I arose, but immediately fell to the ground. I summoned all of my strength and it seemed to concentrate in my left leg, so I did a first rate job of hopping for about one-fourth of a mile where I took shelter behind an oak tree near a pond of water. Tip, tip, tip went an occasional ball into that pond but I felt much safer there than I did on the field.

A few steps from me was the Nashville & Chattanooga Railroad track and a little farther was Stones River with a low bluff on the south side. Down the railroad the enemy was sending a load of grape shot every few minutes. I was anxious to take shelter under that bluff, so immediately after a load of shot went rattling down the road, I hopped across as quickly as possible, but had not much more than cleared the track when another load of shot came crashing down, making splinters fly from the crossties.

Under the bluff, I found many wounded men. Here, among other wounded officers, I saw Captain Bluford Savage in the shades of death; he died without a groan. He was a brother of my old colonel John H. Savage. By the assistance of my messmate Albert H. Ballard, who was wounded in the hand, I was able to make my way up the river to the ambulance and was taken to Soule College. My wound was severe, and so sure were the doctors that I was going to die that they declined even to dress it. My father chanced to be in Murfreesboro and he obtained permission to carry me home. It was about ten months before I was able to walk on crutches and most of the time for ten years thereafter I was on crutches.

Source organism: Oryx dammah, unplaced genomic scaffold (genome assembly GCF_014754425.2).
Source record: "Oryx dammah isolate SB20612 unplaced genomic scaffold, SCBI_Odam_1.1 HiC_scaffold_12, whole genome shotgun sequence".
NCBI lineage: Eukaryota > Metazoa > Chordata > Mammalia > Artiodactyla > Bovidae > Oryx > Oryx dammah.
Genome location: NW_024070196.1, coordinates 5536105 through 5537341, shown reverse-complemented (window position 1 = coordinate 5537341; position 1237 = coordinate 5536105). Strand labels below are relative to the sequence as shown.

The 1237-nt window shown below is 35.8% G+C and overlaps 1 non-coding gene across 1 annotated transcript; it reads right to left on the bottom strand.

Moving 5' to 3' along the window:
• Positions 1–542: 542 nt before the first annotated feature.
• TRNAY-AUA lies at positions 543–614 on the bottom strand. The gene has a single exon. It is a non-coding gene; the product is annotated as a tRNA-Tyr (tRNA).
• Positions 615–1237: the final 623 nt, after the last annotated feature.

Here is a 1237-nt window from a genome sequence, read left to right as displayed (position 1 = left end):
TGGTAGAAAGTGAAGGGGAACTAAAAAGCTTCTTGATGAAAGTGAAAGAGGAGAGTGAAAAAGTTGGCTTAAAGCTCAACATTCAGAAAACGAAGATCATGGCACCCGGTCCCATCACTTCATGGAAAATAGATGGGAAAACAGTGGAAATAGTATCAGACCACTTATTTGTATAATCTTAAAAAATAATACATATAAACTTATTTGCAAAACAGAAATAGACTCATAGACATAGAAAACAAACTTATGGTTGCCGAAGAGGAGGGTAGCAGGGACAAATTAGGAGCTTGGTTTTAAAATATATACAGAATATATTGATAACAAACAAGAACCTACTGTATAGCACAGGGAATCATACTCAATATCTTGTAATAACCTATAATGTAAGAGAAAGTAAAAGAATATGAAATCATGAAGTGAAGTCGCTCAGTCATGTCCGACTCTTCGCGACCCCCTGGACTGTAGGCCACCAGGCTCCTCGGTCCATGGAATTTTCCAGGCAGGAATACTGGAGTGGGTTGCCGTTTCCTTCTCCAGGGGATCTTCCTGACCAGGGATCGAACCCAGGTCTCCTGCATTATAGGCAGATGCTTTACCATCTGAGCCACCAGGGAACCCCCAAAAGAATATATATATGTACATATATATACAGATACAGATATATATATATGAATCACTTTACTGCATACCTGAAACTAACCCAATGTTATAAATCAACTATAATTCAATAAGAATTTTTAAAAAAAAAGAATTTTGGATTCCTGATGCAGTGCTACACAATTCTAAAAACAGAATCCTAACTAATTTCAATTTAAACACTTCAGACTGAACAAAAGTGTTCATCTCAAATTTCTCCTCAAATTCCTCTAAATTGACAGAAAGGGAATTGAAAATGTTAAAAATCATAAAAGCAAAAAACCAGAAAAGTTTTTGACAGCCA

Colonel John H. Savage in an image dating from the Mexican War when he served as lieutenant colonel of the 11th U.S. Infantry. 

Colonel Savage reported the following regarding the colors of the 16th Tennessee: "My flag-bearer (Sergeant Marberry) was disabled early in the charge. The flag was afterward borne by Private J.B. Womack (Co. E), who was also wounded. The flag-staff was broken and hit with balls in three places; the flag literally shot to pieces. The fragments were brought to me at night."
A Polk pattern battle flag reportedly carried by the 16th Tennessee at Stones River that now resides in the former Museum of the Confederacy (now American Civil War Museum) in Richmond, Virginia.